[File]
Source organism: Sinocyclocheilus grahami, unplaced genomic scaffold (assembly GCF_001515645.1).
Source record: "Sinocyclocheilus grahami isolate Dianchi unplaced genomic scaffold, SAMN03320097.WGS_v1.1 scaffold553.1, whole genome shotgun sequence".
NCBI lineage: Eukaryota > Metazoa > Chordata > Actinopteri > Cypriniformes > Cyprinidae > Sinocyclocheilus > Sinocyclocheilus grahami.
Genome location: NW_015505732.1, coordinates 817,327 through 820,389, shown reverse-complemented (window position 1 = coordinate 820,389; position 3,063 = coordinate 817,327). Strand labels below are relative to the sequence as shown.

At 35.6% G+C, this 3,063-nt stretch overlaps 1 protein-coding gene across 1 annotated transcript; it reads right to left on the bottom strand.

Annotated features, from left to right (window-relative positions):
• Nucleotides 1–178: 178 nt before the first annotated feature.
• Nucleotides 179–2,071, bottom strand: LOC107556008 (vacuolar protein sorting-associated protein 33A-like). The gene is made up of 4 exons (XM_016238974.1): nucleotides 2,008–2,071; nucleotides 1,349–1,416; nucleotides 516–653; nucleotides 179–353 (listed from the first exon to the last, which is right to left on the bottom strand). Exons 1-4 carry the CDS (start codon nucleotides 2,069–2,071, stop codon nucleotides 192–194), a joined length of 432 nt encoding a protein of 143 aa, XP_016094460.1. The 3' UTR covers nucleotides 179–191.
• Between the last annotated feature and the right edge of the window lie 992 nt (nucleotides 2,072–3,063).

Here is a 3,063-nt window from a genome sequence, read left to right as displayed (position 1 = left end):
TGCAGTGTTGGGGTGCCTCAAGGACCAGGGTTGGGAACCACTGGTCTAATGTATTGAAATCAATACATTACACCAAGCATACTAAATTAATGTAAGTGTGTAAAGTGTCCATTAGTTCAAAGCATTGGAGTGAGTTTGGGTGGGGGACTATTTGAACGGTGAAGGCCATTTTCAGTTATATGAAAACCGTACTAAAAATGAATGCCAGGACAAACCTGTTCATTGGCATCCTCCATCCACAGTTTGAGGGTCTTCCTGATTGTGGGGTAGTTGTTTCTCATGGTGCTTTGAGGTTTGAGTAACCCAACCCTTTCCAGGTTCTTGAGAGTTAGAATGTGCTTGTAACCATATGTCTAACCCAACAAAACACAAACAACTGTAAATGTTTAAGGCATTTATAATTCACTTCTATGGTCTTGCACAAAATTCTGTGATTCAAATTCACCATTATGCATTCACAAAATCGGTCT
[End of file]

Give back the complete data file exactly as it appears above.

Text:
Source organism: Sinocyclocheilus grahami, unplaced genomic scaffold (assembly GCF_001515645.1).
Source record: "Sinocyclocheilus grahami isolate Dianchi unplaced genomic scaffold, SAMN03320097.WGS_v1.1 scaffold553.1, whole genome shotgun sequence".
NCBI lineage: Eukaryota > Metazoa > Chordata > Actinopteri > Cypriniformes > Cyprinidae > Sinocyclocheilus > Sinocyclocheilus grahami.
Genome location: NW_015505732.1, coordinates 817,327 through 820,389, shown reverse-complemented (window position 1 = coordinate 820,389; position 3,063 = coordinate 817,327). Strand labels below are relative to the sequence as shown.

At 35.6% G+C, this 3,063-nt stretch overlaps 1 protein-coding gene across 1 annotated transcript; it reads right to left on the bottom strand.

Annotated features, from left to right (window-relative positions):
• Nucleotides 1–178: 178 nt before the first annotated feature.
• Nucleotides 179–2,071, bottom strand: LOC107556008 (vacuolar protein sorting-associated protein 33A-like). The gene is made up of 4 exons (XM_016238974.1): nucleotides 2,008–2,071; nucleotides 1,349–1,416; nucleotides 516–653; nucleotides 179–353 (listed from the first exon to the last, which is right to left on the bottom strand). Exons 1-4 carry the CDS (start codon nucleotides 2,069–2,071, stop codon nucleotides 192–194), a joined length of 432 nt encoding a protein of 143 aa, XP_016094460.1. The 3' UTR covers nucleotides 179–191.
• Between the last annotated feature and the right edge of the window lie 992 nt (nucleotides 2,072–3,063).

Here is a 3,063-nt window from a genome sequence, read left to right as displayed (position 1 = left end):
TGCAGTGTTGGGGTGCCTCAAGGACCAGGGTTGGGAACCACTGGTCTAATGTATTGAAATCAATACATTACACCAAGCATACTAAATTAATGTAAGTGTGTAAAGTGTCCATTAGTTCAAAGCATTGGAGTGAGTTTGGGTGGGGGACTATTTGAACGGTGAAGGCCATTTTCAGTTATATGAAAACCGTACTAAAAATGAATGCCAGGACAAACCTGTTCATTGGCATCCTCCATCCACAGTTTGAGGGTCTTCCTGATTGTGGGGTAGTTGTTTCTCATGGTGCTTTGAGGTTTGAGTAACCCAACCCTTTCCAGGTTCTTGAGAGTTAGAATGTGCTTGTAACCATATGTCTAACCCAACAAAACACAAACAACTGTAAATGTTTAAGGCATTTATAATTCACTTCTATGGTCTTGCACAAAATTCTGTGATTCAAATTCACCATTATGCATTCACAAAATCGGTCT